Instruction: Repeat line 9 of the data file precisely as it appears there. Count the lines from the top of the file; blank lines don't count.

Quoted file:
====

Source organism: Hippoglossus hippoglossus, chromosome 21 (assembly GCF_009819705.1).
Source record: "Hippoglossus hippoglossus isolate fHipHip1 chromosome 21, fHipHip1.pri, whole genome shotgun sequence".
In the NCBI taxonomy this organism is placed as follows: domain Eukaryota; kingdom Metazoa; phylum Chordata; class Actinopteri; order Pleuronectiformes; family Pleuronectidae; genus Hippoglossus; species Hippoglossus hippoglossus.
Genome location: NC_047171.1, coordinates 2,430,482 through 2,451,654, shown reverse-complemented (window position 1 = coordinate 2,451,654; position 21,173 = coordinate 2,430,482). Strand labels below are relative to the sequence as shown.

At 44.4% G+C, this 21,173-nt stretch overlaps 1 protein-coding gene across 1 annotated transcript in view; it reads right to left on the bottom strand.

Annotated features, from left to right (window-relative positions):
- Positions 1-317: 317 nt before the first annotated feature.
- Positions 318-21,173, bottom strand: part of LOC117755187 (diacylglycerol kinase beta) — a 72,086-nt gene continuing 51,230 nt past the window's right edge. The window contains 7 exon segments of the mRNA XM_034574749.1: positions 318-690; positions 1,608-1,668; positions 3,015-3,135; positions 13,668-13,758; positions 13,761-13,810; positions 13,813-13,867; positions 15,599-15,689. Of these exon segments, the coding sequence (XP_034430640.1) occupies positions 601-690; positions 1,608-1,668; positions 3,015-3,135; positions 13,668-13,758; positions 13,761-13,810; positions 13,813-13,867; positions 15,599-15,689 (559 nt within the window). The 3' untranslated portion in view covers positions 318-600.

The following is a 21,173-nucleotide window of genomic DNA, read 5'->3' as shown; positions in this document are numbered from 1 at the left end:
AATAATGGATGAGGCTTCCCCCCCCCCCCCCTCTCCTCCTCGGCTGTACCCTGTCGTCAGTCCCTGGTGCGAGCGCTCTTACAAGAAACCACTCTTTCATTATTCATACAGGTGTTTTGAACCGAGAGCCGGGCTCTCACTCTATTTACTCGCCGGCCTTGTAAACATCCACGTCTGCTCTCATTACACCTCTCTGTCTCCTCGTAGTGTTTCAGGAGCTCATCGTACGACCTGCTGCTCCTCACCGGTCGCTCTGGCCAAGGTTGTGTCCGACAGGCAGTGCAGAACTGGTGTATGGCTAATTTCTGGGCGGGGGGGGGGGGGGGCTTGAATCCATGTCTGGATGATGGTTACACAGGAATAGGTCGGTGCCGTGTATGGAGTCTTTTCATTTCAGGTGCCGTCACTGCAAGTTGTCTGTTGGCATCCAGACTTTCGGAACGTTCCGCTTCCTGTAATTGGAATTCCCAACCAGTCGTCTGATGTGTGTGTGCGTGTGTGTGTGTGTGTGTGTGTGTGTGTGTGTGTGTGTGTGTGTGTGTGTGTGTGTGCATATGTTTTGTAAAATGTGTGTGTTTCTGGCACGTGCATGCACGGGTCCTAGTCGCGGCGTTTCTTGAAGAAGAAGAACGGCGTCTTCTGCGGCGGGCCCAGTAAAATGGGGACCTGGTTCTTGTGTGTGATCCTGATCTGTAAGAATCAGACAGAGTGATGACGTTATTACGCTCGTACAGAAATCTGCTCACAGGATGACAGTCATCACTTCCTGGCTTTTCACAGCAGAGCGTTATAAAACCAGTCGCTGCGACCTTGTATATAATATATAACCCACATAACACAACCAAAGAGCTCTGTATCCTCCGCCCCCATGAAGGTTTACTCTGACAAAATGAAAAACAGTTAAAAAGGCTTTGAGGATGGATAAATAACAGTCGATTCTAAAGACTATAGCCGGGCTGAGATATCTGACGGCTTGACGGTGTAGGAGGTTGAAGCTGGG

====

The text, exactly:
The following is a 21,173-nucleotide window of genomic DNA, read 5'->3' as shown; positions in this document are numbered from 1 at the left end: